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Semiconductor Manufacturing, IEEE Transactions on

Issue 1 • Date Feb 1991

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Displaying Results 1 - 12 of 12
  • Clustered defects in IC fabrication: Impact on process control charts

    Page(s): 36 - 42
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    In IC fabrication, standard process control charts for defects often sound many false alarms, i.e. the chart incorrectly indicates that the process is out of control. It is pointed out that when non-Poisson behavior is encountered in defect data, it is necessary to determine whether this is due to an out-of-control manufacturing process or a manufacturing or data collection procedure that yields clustered defect counts. A procedure that includes the outlier removal method to discriminate between clustered defect data and a process that is out of control is proposed, and its application to two sets of real-world data is shown. One is an example from IC manufacturing where true clustering exists, and the other is a manufacturing example where persistent out-of-control conditions give the appearance of clustering. Simulation results indicate that the procedure works well within reasonable boundaries. A method for constructing defect control charts for processes that yield clustered defects is also presented View full abstract»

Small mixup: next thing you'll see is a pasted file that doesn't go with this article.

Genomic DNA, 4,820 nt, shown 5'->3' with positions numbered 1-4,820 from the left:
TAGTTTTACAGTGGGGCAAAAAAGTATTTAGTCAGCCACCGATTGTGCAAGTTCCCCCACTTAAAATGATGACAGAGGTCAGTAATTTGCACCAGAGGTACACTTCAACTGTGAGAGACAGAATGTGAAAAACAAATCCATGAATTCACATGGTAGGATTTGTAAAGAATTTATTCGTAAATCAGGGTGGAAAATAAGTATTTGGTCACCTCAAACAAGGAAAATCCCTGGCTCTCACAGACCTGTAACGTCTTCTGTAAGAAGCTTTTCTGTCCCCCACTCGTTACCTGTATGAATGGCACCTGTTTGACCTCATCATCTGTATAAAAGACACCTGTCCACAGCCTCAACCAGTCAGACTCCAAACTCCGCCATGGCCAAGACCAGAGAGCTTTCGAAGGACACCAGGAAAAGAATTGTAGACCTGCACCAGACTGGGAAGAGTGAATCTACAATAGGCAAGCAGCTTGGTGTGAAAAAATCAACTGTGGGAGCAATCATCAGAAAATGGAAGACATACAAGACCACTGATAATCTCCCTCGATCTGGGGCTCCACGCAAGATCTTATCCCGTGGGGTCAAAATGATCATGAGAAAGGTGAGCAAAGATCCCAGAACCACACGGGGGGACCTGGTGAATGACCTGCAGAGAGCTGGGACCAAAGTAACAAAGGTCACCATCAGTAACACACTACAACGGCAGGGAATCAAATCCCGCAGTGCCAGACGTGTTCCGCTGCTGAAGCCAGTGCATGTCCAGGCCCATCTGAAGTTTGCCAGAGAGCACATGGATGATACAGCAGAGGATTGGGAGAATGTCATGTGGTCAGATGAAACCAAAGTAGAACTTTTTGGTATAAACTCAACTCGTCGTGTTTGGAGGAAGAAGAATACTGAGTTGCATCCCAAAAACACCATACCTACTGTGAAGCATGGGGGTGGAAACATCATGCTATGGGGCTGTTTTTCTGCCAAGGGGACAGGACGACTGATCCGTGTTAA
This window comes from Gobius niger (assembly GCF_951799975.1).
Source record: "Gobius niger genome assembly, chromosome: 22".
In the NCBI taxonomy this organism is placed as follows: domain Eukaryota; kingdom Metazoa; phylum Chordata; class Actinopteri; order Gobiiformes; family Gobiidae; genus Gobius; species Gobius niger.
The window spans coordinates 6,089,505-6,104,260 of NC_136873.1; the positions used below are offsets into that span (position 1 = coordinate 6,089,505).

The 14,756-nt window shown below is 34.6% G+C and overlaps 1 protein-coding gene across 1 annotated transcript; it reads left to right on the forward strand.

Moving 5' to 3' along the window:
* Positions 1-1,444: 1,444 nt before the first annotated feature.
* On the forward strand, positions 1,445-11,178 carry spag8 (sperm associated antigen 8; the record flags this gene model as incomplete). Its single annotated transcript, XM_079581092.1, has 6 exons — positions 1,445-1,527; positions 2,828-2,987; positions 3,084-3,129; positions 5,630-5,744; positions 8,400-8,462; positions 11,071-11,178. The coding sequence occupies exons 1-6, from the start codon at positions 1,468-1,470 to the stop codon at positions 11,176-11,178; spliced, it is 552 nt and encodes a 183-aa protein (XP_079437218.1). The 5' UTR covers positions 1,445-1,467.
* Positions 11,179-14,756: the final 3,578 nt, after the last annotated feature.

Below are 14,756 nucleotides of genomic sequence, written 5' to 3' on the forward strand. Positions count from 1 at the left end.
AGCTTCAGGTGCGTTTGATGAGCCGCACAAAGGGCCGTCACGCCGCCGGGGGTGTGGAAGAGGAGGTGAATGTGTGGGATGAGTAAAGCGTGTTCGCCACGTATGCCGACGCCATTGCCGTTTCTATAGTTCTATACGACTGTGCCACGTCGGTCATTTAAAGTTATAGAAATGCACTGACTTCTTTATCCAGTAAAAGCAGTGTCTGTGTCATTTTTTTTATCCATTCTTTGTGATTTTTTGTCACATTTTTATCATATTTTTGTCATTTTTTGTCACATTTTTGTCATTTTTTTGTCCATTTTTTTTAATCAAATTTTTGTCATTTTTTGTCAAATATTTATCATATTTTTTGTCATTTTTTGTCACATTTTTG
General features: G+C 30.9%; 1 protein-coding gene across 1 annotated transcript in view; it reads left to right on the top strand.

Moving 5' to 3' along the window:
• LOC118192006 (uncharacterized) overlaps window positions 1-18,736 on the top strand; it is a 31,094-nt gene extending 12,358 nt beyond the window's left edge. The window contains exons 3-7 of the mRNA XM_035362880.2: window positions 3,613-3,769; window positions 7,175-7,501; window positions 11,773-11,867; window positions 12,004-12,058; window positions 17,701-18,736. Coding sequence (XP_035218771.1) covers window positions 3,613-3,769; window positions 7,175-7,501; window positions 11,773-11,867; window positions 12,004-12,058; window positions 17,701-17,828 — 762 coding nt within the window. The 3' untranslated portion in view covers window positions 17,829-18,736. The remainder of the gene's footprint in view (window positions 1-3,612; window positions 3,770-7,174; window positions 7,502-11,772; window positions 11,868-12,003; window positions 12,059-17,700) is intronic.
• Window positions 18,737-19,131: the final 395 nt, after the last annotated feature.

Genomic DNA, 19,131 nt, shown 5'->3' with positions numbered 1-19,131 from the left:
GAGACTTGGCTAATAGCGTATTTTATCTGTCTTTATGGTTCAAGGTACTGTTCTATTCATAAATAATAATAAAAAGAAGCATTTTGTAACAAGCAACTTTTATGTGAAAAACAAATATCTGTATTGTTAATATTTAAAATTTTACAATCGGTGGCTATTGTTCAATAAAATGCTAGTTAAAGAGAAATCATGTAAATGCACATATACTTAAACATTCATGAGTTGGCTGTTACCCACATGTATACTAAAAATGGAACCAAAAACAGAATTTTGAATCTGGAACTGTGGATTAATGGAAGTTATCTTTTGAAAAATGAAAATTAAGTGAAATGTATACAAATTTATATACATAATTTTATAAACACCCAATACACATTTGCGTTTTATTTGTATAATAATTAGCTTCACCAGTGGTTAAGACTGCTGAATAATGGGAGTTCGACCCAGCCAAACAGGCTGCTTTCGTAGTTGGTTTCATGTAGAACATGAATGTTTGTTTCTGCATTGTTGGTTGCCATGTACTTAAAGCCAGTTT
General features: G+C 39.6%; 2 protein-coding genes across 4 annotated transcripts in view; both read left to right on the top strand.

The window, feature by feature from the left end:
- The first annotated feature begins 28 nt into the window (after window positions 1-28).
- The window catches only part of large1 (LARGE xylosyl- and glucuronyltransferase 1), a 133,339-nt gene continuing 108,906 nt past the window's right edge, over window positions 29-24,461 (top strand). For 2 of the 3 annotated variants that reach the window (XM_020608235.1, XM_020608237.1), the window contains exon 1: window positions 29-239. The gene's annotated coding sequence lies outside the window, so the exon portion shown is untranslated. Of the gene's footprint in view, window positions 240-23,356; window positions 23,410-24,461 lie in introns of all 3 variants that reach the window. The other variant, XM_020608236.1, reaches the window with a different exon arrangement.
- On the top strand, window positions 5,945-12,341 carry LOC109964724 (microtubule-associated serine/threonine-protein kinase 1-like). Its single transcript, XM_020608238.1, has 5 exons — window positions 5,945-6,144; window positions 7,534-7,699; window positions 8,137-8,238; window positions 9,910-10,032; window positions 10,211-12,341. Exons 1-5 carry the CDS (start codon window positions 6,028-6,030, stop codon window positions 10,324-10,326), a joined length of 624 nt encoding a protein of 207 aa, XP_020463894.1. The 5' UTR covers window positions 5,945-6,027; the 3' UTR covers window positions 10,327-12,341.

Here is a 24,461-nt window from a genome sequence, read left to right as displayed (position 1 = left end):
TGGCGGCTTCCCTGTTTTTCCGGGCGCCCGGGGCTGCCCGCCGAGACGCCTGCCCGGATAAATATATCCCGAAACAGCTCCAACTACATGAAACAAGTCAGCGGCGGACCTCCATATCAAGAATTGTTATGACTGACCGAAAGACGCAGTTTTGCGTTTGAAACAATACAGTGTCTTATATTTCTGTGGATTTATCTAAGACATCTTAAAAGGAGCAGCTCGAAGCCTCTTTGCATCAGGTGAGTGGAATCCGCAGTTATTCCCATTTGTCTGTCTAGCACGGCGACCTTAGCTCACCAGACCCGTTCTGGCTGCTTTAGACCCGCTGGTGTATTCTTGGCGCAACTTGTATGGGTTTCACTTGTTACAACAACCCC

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  • Generation of electromigration ground rules utilizing Monte Carlo simulation methods

    Page(s): 63 - 66
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    A novel method is presented for determining ground rule limits for the maximum current allowed in a metal line based on the electromigration and process parameters. A Monte Carlo technique is utilized to simulate the distribution of metal width, metal thickness, and electromigration properties to determine the maximum current allowed for a given failure criterion. In linewidths of less than 6 μm, the Monte Carlo method doubles the allowed current compared to the worst-case linewidth approach. Thus, increased currents are allowed in metal lines without sacrificing predetermined reliability goals. It is also demonstrated that the accuracy of the Monte Carlo simulation is based on the number of iterations executed. Specifically, it is shown that the accuracy of the simulation is dependent on the number of outer loop iterations performed View full abstract»

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  • Selective electroless plating-A new technique for GaAs MMICs